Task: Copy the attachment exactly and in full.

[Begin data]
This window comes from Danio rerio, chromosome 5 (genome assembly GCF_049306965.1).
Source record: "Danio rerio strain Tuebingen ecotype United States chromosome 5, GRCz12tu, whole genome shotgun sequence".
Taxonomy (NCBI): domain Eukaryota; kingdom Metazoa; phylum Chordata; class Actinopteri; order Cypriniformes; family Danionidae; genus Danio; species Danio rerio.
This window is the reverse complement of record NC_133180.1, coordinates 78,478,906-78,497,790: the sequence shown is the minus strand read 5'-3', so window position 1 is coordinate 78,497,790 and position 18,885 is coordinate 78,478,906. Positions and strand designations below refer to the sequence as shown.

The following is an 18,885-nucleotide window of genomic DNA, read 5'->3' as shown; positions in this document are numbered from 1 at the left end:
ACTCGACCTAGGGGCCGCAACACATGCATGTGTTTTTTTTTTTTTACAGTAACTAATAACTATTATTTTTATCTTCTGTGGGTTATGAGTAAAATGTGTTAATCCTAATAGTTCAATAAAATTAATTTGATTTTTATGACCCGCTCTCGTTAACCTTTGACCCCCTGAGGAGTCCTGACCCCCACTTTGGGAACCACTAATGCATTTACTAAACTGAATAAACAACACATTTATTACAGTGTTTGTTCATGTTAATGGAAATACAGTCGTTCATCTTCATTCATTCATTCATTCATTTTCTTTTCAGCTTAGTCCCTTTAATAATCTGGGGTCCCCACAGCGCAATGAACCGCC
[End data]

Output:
This window comes from Danio rerio, chromosome 5 (genome assembly GCF_049306965.1).
Source record: "Danio rerio strain Tuebingen ecotype United States chromosome 5, GRCz12tu, whole genome shotgun sequence".
Taxonomy (NCBI): domain Eukaryota; kingdom Metazoa; phylum Chordata; class Actinopteri; order Cypriniformes; family Danionidae; genus Danio; species Danio rerio.
This window is the reverse complement of record NC_133180.1, coordinates 78,478,906-78,497,790: the sequence shown is the minus strand read 5'-3', so window position 1 is coordinate 78,497,790 and position 18,885 is coordinate 78,478,906. Positions and strand designations below refer to the sequence as shown.

The following is an 18,885-nucleotide window of genomic DNA, read 5'->3' as shown; positions in this document are numbered from 1 at the left end:
ACTCGACCTAGGGGCCGCAACACATGCATGTGTTTTTTTTTTTTTACAGTAACTAATAACTATTATTTTTATCTTCTGTGGGTTATGAGTAAAATGTGTTAATCCTAATAGTTCAATAAAATTAATTTGATTTTTATGACCCGCTCTCGTTAACCTTTGACCCCCTGAGGAGTCCTGACCCCCACTTTGGGAACCACTAATGCATTTACTAAACTGAATAAACAACACATTTATTACAGTGTTTGTTCATGTTAATGGAAATACAGTCGTTCATCTTCATTCATTCATTCATTCATTTTCTTTTCAGCTTAGTCCCTTTAATAATCTGGGGTCCCCACAGCGCAATGAACCGCC